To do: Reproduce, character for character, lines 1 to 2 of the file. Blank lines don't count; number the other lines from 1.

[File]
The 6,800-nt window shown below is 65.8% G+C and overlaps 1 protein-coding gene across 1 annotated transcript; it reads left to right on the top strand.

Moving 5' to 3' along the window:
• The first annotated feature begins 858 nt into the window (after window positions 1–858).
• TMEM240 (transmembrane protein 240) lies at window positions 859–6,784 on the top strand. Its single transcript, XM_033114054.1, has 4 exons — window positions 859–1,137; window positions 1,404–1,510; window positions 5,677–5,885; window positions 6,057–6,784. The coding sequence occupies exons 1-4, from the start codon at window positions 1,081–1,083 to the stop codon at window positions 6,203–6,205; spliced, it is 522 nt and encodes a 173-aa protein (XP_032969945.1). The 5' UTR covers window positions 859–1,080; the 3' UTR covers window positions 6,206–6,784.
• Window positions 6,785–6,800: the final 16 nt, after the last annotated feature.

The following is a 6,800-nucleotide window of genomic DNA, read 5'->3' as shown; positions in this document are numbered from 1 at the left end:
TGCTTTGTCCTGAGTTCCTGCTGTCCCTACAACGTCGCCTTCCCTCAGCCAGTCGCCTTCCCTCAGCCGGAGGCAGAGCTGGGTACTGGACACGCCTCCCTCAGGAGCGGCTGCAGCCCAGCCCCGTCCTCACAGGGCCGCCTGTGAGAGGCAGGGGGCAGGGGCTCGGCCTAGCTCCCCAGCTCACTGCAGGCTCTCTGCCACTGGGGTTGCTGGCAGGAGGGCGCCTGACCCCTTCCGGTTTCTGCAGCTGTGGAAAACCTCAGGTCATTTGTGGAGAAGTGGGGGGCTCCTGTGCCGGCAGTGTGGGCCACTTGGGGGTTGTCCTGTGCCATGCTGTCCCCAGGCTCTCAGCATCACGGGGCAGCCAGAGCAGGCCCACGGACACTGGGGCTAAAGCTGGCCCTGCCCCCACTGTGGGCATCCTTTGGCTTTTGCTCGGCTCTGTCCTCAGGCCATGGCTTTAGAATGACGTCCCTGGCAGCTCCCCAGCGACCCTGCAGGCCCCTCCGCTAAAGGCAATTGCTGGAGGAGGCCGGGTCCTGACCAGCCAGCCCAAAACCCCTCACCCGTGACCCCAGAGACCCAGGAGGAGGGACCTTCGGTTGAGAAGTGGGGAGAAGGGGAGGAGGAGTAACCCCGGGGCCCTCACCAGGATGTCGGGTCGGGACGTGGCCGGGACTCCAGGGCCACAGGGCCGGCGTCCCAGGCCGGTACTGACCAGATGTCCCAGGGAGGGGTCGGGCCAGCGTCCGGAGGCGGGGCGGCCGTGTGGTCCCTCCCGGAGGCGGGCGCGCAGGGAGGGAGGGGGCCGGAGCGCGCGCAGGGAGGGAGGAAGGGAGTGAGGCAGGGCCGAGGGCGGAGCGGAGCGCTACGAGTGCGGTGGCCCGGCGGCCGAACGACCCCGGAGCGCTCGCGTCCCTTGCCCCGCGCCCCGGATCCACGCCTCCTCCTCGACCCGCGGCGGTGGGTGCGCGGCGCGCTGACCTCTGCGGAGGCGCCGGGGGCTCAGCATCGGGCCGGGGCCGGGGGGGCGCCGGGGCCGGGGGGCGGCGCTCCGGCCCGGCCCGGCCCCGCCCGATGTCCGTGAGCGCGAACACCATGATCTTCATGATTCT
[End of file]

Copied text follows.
The 6,800-nt window shown below is 65.8% G+C and overlaps 1 protein-coding gene across 1 annotated transcript; it reads left to right on the top strand.

Moving 5' to 3' along the window: